The medical solution we've been waiting for
May 13, 2010
By Abby Trombley
Imagine being as young as 6 years old. You are waiting in a hospital, waiting for a kidney. Your kidney no longer works, and the only solution is an organ transplant. There are many people ahead of you in the line waiting for organs and the doctors don’t know how long it will be before you can have the operation. What they do know is, if you don’t get a healthy kidney soon, you will die.
Unfortunately, many people are in this same situation. Human cloning would be beneficial to organ transplants, would lead to more scientific discoveries and could treat and prevent fatal illnesses. If scientists had the ability to legally produce human clones, cloning would be beneficial in many ways.
First of all, human cloning would be beneficial for organ transplants. The fact is, every year people die waiting for organ transplants. The number of people waiting for organs is far greater than those willing to donate. If everyone who needed one had his own clone, an organ would be available right away without any trouble. There would be no problem finding a donor with a matching blood type, and no waiting for long periods of time for that operation to happen. Cells could also be grown for the same purpose. Konrad Hochedlinger at the Whitehouse Institute of Biomedical Research said, “These cells may be used to treat diseases, such as diabetes or spinal cord injury without the complications of organ rejection.” Clones would make the difficult process of organ transplants smoother and faster-paced, and would save lives.
Second of all, the discovery of human cloning would lead to many more scientific discoveries. If you look into our scientific past, almost every single invention that aids human living was made possible because of some discovery. One example of this is the discovery of electricity. Once humans discovered electricity we were able to use that knowledge to create lighting, heating and many other appliances. Another example is the discovery of magnetism. Without magnetism we wouldn’t have cell phones, computer disks, railroads and many other things. Who knows what scientists would discover if human cloning was further researched and made possible?
Finally, human cloning would treat and prevent diseases. It has been proven that with cloning humans we would have a cure for cancer. Replicating genes would make it possible to switch certain cells on and off in a way that would cure and prevent cancer. Other illnesses, some terminal, such as liver failure, Down syndrome, kidney failure, Leukemia, spinal cord injury and genetic ailments, could also be cured by cloning. Cloning could also cure defective genes. The average person has eight defective genes in her body that will develop sickness. With cloning, this could be entirely prevented. Cloning is also beneficial for heart attack treatment. Heart attacks are the number one killer of humans in both developing and developed countries. Cloning healthy heart cells and injecting them in the damaged heart area can treat heart attacks. Cloning would save the lives of many with medical issues.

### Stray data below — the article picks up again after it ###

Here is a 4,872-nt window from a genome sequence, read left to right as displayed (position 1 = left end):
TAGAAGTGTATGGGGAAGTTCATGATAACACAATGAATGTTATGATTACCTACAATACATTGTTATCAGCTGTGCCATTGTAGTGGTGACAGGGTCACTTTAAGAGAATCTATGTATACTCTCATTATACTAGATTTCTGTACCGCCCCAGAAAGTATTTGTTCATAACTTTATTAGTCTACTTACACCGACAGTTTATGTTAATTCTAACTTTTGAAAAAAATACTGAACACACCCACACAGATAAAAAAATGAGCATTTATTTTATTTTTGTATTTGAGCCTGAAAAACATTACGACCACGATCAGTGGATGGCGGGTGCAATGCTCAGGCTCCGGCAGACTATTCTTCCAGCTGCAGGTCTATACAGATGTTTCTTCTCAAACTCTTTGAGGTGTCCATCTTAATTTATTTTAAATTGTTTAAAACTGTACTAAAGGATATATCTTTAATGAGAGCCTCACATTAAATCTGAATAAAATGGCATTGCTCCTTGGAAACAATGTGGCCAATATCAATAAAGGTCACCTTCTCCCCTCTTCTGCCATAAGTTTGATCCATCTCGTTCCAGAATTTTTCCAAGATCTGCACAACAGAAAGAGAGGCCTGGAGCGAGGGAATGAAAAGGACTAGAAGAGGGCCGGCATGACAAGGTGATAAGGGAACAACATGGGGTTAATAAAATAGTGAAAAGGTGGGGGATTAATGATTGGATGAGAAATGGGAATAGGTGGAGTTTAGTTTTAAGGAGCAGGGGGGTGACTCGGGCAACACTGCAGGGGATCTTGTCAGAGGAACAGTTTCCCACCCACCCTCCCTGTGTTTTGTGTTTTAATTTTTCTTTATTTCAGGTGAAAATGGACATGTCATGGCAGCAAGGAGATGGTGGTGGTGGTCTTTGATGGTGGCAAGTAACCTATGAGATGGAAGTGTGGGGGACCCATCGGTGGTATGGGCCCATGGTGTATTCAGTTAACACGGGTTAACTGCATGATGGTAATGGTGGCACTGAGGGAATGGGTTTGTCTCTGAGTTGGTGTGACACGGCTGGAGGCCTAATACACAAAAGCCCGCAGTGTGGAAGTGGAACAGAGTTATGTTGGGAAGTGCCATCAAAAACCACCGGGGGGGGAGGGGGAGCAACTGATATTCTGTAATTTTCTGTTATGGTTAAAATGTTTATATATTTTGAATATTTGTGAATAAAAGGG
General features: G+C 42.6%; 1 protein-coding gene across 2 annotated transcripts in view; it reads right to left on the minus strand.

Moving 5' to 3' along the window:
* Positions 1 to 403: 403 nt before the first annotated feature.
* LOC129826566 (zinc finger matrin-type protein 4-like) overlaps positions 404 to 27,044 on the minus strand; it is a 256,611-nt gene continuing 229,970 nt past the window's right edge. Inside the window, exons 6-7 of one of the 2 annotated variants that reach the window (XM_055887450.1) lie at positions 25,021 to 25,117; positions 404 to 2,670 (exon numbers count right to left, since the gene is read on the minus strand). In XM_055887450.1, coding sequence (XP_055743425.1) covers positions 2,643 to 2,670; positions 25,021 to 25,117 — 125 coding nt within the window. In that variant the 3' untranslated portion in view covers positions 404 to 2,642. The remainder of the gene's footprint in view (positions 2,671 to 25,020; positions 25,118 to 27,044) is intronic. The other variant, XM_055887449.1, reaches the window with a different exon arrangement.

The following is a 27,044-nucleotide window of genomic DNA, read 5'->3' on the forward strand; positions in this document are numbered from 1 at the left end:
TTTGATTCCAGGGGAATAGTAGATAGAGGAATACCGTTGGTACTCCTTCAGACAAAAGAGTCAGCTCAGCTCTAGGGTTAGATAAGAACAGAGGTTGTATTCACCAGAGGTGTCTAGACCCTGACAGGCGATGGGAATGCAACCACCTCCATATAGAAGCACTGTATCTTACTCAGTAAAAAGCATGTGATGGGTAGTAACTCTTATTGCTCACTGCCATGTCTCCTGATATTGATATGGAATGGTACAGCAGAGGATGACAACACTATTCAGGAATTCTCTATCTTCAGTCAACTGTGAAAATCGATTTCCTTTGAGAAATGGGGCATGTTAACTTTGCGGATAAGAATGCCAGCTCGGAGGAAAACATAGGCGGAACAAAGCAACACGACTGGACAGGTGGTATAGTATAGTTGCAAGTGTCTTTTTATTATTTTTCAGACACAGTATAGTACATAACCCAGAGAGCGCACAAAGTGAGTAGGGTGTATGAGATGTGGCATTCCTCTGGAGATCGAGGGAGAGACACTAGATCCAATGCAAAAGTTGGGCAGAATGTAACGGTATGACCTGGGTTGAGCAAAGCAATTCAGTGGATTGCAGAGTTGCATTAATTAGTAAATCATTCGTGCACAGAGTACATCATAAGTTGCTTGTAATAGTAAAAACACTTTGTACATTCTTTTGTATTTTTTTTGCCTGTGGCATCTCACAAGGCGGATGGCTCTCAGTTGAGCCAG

On the other hand, people have thought human cloning to be inhumane. Rachel Mateck of the Western Courier even referred to it as “playing God.” Human cloning is not inhumane, it is in fact exactly the opposite; human cloning would save lives. One solution to this problem is scientists creating headless clones. They have done this to tadpoles and believe they do have the technology to make a headless human clone. This is not as cruel or vulgar as it seems; a clone without a head would simply have no thoughts or emotions, and would therefore not think or feel anything about the process.
Another problem with human cloning is that 90 percent of cloning attempts fail, and the cloning process is difficult and expensive. There are, however, many documentations of successfully cloned animals including horses, monkeys, sheep and other animals. Also, as scientists got more experience with human cloning they would find more efficient ways to clone.
In conclusion, it is obvious many problems would be solved if only human cloning were legal. With human cloning, there would be easier organ transplants, cloning would treat and prevent diseases and many more scientific discoveries would be made. Human cloning would save lives. Human cloning is the next step in both scientific and medical advancement, and humans just have to be brave enough to embrace it.
Abby Trombley is a seventh grade student at Williston Central School. She penned this essay for a writing class.